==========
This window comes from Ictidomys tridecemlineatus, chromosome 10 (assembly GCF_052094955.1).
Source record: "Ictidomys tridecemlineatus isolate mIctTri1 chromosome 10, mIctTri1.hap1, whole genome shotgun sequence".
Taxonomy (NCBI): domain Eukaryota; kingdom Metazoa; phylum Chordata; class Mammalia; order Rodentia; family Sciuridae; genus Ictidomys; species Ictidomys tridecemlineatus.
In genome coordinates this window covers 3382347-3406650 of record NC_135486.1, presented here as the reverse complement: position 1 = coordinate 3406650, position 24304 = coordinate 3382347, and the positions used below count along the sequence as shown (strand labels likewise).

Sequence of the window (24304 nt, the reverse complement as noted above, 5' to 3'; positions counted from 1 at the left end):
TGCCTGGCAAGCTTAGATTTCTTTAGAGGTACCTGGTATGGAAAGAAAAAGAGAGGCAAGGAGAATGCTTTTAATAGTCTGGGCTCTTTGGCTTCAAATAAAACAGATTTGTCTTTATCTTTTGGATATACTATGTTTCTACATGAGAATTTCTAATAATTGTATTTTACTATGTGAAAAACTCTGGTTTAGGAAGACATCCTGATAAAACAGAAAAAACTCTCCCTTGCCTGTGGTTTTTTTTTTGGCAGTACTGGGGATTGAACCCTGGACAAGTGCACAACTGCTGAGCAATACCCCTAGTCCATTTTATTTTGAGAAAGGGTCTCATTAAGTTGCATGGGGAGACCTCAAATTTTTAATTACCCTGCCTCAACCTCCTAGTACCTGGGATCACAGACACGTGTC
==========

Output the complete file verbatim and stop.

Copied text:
This window comes from Ictidomys tridecemlineatus, chromosome 10 (assembly GCF_052094955.1).
Source record: "Ictidomys tridecemlineatus isolate mIctTri1 chromosome 10, mIctTri1.hap1, whole genome shotgun sequence".
Taxonomy (NCBI): domain Eukaryota; kingdom Metazoa; phylum Chordata; class Mammalia; order Rodentia; family Sciuridae; genus Ictidomys; species Ictidomys tridecemlineatus.
In genome coordinates this window covers 3382347-3406650 of record NC_135486.1, presented here as the reverse complement: position 1 = coordinate 3406650, position 24304 = coordinate 3382347, and the positions used below count along the sequence as shown (strand labels likewise).

Sequence of the window (24304 nt, the reverse complement as noted above, 5' to 3'; positions counted from 1 at the left end):
TGCCTGGCAAGCTTAGATTTCTTTAGAGGTACCTGGTATGGAAAGAAAAAGAGAGGCAAGGAGAATGCTTTTAATAGTCTGGGCTCTTTGGCTTCAAATAAAACAGATTTGTCTTTATCTTTTGGATATACTATGTTTCTACATGAGAATTTCTAATAATTGTATTTTACTATGTGAAAAACTCTGGTTTAGGAAGACATCCTGATAAAACAGAAAAAACTCTCCCTTGCCTGTGGTTTTTTTTTTGGCAGTACTGGGGATTGAACCCTGGACAAGTGCACAACTGCTGAGCAATACCCCTAGTCCATTTTATTTTGAGAAAGGGTCTCATTAAGTTGCATGGGGAGACCTCAAATTTTTAATTACCCTGCCTCAACCTCCTAGTACCTGGGATCACAGACACGTGTC